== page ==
Post No22…Why Memory Cafés Matter

Post No22…Why Memory Cafés Matter
Photo by Kelly Sikkema / Unsplash


For many years, memory cafes have provided a safe, informative, and social place for people living with dementia and their carers. They were, however, like many other important community projects, a casualty of Covid, and some are finding it tough to recover. What Covid did show us is that these groups are still so important, and in their absence a great void was felt in many peoples diaries and social lives.

In this post I want to take a quick look at why memory cafes matter, and why they are so useful to the people who attend them.

Top Tip...Memory cafes are great places to meet care industry professionals and get advice

Breaking the Stigma

It may seem surprising, but in the modern world there is still quite a big stigma surrounding dementia. This often manifests itself in people hiding symptoms of dementia, which can include spouses hiding things from their family, if say their husband or wife has dementia.

This can, and does, go on for many months or even years, and all the while the person is living without a diagnosis or access to services that can support them.

By attending a memory café, people not only learn about dementia but they also see and meet other people who have dementia or care for someone who does. By interacting in this way, people can begin to realise that there are other people who are in a similar position to their own, bringing a sense of togetherness.

It also shows that anyone can be affected by dementia, that dementia is not selective, and that it is not something for people to be embarrassed by.

    Horsham memory cafe

To attend please call Beverly on 07976 586232 or email


One of the great things about memory cafes is the ability for carers to do a bit of ‘networking,’ spending time talking to other people and hopefully forming new friendships. This also leads to people signposting to other clubs, whether it is a lunch at the local social club, a ladies coffee morning, or even to another memory café.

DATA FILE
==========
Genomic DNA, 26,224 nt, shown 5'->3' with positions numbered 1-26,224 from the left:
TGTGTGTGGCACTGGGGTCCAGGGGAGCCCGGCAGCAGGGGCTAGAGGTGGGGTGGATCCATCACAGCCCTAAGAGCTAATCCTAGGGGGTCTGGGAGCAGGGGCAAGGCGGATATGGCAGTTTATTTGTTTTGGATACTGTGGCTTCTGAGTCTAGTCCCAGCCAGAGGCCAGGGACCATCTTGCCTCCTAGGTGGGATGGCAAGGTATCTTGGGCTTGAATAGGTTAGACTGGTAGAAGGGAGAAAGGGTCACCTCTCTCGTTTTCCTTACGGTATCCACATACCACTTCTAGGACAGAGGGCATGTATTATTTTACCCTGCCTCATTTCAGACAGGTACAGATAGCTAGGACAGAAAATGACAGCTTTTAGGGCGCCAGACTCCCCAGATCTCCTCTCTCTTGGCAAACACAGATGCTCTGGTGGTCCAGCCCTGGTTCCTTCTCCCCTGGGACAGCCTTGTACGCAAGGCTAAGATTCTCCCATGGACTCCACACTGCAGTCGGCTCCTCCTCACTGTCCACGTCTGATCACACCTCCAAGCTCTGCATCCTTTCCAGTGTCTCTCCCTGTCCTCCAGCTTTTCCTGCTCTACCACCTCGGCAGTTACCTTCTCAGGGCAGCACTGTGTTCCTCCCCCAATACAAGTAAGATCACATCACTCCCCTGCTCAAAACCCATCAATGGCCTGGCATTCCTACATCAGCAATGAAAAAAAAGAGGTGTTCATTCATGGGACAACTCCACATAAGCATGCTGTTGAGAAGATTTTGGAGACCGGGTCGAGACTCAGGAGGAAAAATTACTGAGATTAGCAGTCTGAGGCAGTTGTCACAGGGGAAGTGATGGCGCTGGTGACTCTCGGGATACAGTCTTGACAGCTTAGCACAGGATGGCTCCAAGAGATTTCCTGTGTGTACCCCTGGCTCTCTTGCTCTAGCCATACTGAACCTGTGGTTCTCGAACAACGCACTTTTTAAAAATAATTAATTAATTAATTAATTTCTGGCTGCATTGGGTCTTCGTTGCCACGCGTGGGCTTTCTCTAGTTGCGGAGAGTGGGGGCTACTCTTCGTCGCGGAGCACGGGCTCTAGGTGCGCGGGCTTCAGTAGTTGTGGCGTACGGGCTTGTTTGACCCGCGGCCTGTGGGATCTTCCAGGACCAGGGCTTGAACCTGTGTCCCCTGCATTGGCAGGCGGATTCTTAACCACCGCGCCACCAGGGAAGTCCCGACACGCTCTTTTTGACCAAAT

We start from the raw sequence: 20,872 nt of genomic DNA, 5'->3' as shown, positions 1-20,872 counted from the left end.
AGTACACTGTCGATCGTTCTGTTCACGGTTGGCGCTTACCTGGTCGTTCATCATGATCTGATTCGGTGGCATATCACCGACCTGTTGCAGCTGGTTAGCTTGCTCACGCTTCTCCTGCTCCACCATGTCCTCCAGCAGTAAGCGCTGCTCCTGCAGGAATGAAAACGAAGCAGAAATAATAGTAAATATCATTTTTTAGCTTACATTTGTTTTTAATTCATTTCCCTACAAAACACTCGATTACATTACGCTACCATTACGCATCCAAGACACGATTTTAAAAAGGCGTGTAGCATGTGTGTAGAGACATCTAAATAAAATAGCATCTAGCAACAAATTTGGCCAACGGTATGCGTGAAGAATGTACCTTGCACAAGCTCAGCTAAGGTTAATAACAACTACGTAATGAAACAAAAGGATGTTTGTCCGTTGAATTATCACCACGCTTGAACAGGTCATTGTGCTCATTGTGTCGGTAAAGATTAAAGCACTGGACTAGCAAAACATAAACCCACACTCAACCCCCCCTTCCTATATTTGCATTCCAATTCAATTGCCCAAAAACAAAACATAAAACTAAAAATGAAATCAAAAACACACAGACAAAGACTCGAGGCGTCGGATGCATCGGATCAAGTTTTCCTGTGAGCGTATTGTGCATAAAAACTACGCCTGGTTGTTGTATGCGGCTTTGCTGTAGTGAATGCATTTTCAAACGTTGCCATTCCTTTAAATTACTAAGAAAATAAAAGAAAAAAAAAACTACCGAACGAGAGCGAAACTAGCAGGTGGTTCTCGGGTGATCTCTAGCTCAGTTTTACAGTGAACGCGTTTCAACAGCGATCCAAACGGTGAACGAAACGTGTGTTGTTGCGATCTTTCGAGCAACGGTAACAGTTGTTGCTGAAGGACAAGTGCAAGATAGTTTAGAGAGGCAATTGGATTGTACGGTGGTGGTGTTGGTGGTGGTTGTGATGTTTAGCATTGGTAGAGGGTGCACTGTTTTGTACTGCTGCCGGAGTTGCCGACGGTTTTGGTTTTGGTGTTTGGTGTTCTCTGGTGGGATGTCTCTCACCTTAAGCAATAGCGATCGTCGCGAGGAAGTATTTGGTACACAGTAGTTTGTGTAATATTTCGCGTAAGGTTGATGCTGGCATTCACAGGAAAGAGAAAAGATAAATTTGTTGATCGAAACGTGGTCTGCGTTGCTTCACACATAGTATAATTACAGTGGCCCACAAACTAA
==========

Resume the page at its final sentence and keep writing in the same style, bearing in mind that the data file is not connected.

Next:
Not all community clubs are easy to find, so getting some inside knowledge can be a useful way for people to find and attend different clubs throughout the month.

Signposting can also be a useful tool for people who are looking for respite breaks in care homes to get a recommendation, normally from other carers, who may have used a care home previously.

Social Interaction

Another Covid casualty; the ability for us to socialise in a way we would like, and dare I say, need to. Isolation has always been an issue in the older generation, but Covid highlighted this beyond our current appreciation.

Memory cafes are social places, normally of local folk who all share something in common. Often, the organisers will arrange for activities to take place, or for speakers to provide insight; but mainly they are places for people to interact with one another in a friendly atmosphere.

Social interaction is always important, no matter what age we are.


Memory cafes will often attract other professionals from the industry or from local charities, who will attend the sessions as guests or sometimes as speakers. This presents a good opportunity for carers to ask questions, or get some general advice on a range of different topics.

Many cafes are supported by local NHS services, like Admiral Nurses, who again can provide useful insight about services and offer support to carers and their families.

Given that the care industry is quite a mine field, having access to professional people via a memory café is a good tip to help navigating your way through.

Did you know? Getting a diagnosis is the best way of accessing future support, both clinically and socially


Memory cafes will continue to be extremely important community links for people living with dementia and their carers. By giving people access to information, educating people and signposting, they are the pinnacle of what is important to us in our own communities.

If you know of a memory café nearby, and either have or care for someone with dementia, try giving it a go, you never know what it might bring…

The Care Whisperer says 'breaking the stigma and getting a diagnosis is an important first step to finding the support that is available in most communities'

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